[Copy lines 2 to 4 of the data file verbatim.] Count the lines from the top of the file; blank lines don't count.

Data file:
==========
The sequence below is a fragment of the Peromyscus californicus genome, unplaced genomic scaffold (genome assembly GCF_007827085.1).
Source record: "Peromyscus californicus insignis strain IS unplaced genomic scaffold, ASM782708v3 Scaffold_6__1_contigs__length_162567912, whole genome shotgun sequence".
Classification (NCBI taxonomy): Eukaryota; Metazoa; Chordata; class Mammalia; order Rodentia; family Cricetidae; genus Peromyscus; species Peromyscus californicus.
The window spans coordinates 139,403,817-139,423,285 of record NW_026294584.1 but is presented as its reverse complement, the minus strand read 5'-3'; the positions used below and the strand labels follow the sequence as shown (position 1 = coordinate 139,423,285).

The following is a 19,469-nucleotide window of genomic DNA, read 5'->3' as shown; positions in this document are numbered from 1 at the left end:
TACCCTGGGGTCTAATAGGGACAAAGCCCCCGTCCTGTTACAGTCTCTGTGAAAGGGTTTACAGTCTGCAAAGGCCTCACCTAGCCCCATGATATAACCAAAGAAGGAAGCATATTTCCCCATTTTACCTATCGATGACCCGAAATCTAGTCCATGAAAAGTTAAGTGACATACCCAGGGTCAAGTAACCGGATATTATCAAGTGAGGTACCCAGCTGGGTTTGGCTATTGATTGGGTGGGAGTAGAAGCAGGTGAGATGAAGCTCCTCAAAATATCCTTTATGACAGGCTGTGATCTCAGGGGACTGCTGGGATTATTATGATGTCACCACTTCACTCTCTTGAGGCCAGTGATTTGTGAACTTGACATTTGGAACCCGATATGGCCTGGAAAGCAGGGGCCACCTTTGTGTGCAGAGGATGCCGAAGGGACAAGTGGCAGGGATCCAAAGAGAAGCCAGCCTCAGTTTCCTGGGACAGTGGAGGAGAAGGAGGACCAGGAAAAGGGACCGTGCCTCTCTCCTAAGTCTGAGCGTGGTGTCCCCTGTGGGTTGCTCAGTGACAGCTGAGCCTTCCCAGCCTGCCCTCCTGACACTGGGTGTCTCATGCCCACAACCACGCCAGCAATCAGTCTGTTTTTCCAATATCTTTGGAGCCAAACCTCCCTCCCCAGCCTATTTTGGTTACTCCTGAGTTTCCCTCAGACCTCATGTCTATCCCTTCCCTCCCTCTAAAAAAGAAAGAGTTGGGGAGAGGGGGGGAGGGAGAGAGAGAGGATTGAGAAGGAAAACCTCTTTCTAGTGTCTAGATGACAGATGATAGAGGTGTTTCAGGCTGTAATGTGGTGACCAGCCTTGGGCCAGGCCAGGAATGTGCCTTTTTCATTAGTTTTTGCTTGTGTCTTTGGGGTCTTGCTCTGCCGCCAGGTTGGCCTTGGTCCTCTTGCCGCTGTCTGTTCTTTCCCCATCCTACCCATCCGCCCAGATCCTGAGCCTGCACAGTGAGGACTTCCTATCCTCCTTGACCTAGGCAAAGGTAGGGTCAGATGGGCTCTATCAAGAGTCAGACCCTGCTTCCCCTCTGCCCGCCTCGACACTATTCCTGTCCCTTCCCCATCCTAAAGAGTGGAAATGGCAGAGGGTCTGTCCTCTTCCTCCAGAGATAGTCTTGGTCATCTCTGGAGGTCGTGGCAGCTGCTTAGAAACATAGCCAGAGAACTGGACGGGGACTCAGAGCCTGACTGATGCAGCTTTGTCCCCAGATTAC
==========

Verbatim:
Source record: "Peromyscus californicus insignis strain IS unplaced genomic scaffold, ASM782708v3 Scaffold_6__1_contigs__length_162567912, whole genome shotgun sequence".
Classification (NCBI taxonomy): Eukaryota; Metazoa; Chordata; class Mammalia; order Rodentia; family Cricetidae; genus Peromyscus; species Peromyscus californicus.
The window spans coordinates 139,403,817-139,423,285 of record NW_026294584.1 but is presented as its reverse complement, the minus strand read 5'-3'; the positions used below and the strand labels follow the sequence as shown (position 1 = coordinate 139,423,285).